Director: Bruno Mattei
Writers: Antonio Tentori, Bruno Mattei, Giovanni Paolucci
Starring: Yvette Yzon, Gaetano Russo
The dumbest fortune hunters on the seas are having a bad day – they really should have studied up on things like how to successfully bring treasure chests to the surface – but when they discover a heretofore-unknown island, they embark on one of the most lackluster adventures this side of a rejected Scooby-Doo script. The location shooting is at times truly impressive, and the cinematography far better than it has any right to be. But once inside the island’s catacombs on sets that must have been left over from old GILLIGAN’S ISLAND or MONKEES episodes, the treasure hunters predictably split up, encounter a wide array of inconsistently powered ghost-zombie-vampires, do the flamenco, drink maggot-infested wine, and get themselves killed off way too slowly. You’ll be feeling shipwrecked yourself as this often padded and uneventful ‘adventure’ limps to its finale and one last attempt at a shocking twist.
Bruno Mattei has a place in the hearts and guts of zombie fans from his work on immortal ‘classics’ like HELL OF THE LIVING DEAD and ZOMBI 3. ISLAND OF THE LIVING DEAD was his penultimate film – part one of a two-part saga – but it’s not exactly a triumphant return. There’s really no sugar coating it; this is a bad movie. The acting is amateurish (although admittedly you can tell that most of the cast members are really trying), the dialogue (assuming the dubbed lines are close to the original writing) is awkward and childish, and the quality of the production is a step or two above community theater. Ed Wood himself would be proud of the actors’ attempts to enliven their acting with cartoonish gesticulation and googly-eyed expressions, to say nothing of a familiar lack of discretion in waving guns around at colleagues; Plan 9 is definitely in effect. You do get the sense, however, that everyone involved is working hard to make this come together into something resembling a finished product, and that dedication alone is admirable.
Ed Wood himself would be proud of the actors’ attempts to enliven their acting with cartoonish gesticulation and googly-eyed expressions.
It’s also possible Mattei might have been deliberately playing up the flaws normally associated with his other films for the fun of it, but even if we give him that (and that’s a stretch), the movie still fails to deliver on much of what made his other work so memorable. This is a remarkably tame ‘exploitation’ film, with no nudity and little gore to provide visceral thrills; the only thing it exploits is the viewer. ISLAND could easily air on cable and look poor in comparison to edgier fare on commercial networks.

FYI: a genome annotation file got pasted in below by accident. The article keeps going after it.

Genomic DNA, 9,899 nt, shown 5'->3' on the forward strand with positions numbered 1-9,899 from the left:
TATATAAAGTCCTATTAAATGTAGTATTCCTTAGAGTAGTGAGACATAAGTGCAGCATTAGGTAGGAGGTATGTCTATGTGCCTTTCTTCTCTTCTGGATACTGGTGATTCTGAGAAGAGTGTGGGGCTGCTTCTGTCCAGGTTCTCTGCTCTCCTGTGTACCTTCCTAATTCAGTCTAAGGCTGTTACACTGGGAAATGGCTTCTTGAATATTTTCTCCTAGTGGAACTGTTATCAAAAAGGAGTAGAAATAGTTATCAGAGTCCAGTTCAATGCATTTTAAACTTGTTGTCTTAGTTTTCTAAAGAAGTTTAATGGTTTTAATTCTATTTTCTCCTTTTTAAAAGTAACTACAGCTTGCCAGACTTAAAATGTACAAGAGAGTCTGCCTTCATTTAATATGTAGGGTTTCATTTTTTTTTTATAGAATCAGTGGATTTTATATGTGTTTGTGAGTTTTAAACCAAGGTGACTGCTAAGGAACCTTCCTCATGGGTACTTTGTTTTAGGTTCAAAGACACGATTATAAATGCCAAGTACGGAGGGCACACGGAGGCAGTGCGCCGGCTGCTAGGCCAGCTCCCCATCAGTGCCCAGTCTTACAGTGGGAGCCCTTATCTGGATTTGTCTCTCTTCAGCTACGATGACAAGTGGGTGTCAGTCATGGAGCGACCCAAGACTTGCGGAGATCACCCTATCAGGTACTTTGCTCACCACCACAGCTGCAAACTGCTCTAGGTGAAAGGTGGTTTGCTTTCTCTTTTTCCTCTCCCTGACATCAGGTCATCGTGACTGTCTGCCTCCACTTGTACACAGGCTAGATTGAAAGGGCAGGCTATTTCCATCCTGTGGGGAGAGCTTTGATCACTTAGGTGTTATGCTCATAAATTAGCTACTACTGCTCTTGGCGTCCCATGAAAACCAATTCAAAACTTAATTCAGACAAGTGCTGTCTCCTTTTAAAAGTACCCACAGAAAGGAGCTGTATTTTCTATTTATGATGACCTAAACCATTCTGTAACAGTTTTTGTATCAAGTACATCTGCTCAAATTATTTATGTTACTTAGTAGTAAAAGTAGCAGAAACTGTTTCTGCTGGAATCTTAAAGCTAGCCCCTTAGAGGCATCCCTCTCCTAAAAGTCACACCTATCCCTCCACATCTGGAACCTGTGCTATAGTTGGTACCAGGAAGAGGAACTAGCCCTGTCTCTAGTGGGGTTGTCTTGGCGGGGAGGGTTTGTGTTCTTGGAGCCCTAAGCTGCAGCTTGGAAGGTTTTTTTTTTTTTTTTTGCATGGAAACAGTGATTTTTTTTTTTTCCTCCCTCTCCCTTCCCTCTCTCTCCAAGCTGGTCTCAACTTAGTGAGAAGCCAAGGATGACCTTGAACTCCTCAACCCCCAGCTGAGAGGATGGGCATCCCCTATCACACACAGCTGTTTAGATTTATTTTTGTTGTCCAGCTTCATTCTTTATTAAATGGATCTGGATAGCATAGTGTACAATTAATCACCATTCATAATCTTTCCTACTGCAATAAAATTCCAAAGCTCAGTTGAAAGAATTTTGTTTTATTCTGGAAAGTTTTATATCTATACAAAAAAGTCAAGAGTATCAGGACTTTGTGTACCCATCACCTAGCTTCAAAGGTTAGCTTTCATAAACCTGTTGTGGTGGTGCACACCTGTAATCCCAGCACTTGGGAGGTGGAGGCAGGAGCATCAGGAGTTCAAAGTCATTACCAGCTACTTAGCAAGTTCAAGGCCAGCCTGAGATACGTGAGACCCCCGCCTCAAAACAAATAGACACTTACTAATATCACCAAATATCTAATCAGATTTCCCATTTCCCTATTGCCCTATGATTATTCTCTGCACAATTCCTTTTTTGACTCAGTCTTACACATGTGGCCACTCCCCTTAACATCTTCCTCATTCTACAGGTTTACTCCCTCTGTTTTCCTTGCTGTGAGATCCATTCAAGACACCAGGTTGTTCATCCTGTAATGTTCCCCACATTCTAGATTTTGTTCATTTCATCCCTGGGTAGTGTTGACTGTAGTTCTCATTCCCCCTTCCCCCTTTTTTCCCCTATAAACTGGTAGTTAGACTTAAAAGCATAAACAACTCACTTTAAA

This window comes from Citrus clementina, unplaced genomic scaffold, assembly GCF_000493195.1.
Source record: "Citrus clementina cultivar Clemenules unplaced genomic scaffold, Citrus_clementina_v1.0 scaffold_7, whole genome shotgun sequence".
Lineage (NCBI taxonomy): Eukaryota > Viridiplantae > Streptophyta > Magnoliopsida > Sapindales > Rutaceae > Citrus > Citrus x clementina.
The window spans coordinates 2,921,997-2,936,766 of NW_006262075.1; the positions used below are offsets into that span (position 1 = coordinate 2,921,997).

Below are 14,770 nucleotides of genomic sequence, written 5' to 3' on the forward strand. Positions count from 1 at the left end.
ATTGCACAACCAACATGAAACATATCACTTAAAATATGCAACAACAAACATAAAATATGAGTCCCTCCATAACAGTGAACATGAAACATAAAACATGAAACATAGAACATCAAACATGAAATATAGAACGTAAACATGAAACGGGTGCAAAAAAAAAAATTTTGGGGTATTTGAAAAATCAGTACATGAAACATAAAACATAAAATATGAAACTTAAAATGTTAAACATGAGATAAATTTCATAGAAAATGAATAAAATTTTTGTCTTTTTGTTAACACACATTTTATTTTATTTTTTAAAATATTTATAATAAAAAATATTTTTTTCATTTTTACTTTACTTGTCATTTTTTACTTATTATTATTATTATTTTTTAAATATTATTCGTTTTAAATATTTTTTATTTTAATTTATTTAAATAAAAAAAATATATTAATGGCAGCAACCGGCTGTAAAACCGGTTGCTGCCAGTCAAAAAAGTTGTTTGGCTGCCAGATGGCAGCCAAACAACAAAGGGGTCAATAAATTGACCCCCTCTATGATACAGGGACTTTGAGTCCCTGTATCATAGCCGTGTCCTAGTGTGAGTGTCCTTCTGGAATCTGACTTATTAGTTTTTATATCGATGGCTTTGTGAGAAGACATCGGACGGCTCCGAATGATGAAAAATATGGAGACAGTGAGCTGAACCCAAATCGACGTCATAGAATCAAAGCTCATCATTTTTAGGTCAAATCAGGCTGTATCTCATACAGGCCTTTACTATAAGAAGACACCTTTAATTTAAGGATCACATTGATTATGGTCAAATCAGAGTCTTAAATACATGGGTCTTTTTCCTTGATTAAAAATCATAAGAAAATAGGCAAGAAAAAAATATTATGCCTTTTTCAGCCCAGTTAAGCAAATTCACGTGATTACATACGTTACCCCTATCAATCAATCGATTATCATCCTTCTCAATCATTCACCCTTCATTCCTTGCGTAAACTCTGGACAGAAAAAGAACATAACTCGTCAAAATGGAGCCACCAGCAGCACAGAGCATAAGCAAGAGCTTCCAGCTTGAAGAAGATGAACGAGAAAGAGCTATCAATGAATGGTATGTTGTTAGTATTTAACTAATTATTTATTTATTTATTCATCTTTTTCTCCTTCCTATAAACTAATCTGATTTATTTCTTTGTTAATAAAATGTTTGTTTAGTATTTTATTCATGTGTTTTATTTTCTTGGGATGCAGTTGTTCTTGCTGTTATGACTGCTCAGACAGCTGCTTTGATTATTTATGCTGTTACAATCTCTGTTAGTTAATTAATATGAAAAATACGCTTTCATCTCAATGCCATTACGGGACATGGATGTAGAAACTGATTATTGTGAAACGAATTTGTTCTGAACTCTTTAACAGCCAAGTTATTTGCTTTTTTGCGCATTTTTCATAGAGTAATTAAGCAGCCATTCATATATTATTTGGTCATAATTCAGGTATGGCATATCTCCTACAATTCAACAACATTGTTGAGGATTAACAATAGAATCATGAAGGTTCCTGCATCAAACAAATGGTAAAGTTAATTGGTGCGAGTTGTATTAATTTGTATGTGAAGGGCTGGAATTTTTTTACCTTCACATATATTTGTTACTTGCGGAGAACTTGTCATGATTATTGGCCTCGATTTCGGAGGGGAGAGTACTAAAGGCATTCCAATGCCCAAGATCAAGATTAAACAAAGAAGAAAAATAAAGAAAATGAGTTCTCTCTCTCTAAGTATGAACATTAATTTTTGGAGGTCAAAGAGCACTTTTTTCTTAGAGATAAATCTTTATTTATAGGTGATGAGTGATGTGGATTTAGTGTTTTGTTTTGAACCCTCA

This is a remarkably tame ‘exploitation’ film, with no nudity and little gore to provide visceral thrills; the only thing it exploits is the viewer.
The zombies are a mildly interesting mix of monsters, with some of them gleefully stalking prey while others are quite chatty. They blur the lines between corporeal zombies, ghostly apparitions, and in some cases, skull-faced vampires! At least one of them demonstrates the ability to regrow a lost limb; that’s a new one on me. The movie also offers a veritable catalogue of zombie pop culture references, with nods to the genre’s Voodoo origins, scenes and lines of dialogue lifted wholesale from NIGHT OF THE LIVING DEAD, ZOMBI 2, BURIAL GROUND, TOMBS OF THE BLIND DEAD, PSYCHO, THE FOG, and THE EVIL DEAD, and references to KING KONG as well as musical nods to ALIENS and the Berlioz piece heard in THE SHINING.
ISLAND OF THE LIVING DEAD may be a mess, but it’s still the first part of Mattei’s two-film farewell and a must-see for any zombie fan.
It is a shame that this is only presented dubbed; the only proper way to see films in another language is with the original soundtrack and subtitles. But if this is the only way we get to enjoy Mattei’s final zombie epics, it’s a cross we’ll have to bear. Besides, based on the acting we can see, it’s unlikely the original voices would change the proceedings too much. ISLAND OF THE LIVING DEAD may be a mess, but it’s still the first part of Mattei’s two-film farewell and a must-see for any zombie fan. Once you reach the typo-ridden disclaimer text at the end, you’ll surely be rushing to move on to the final chapter, so lock and load and join me for ZOMBIES: THE BEGINNING!
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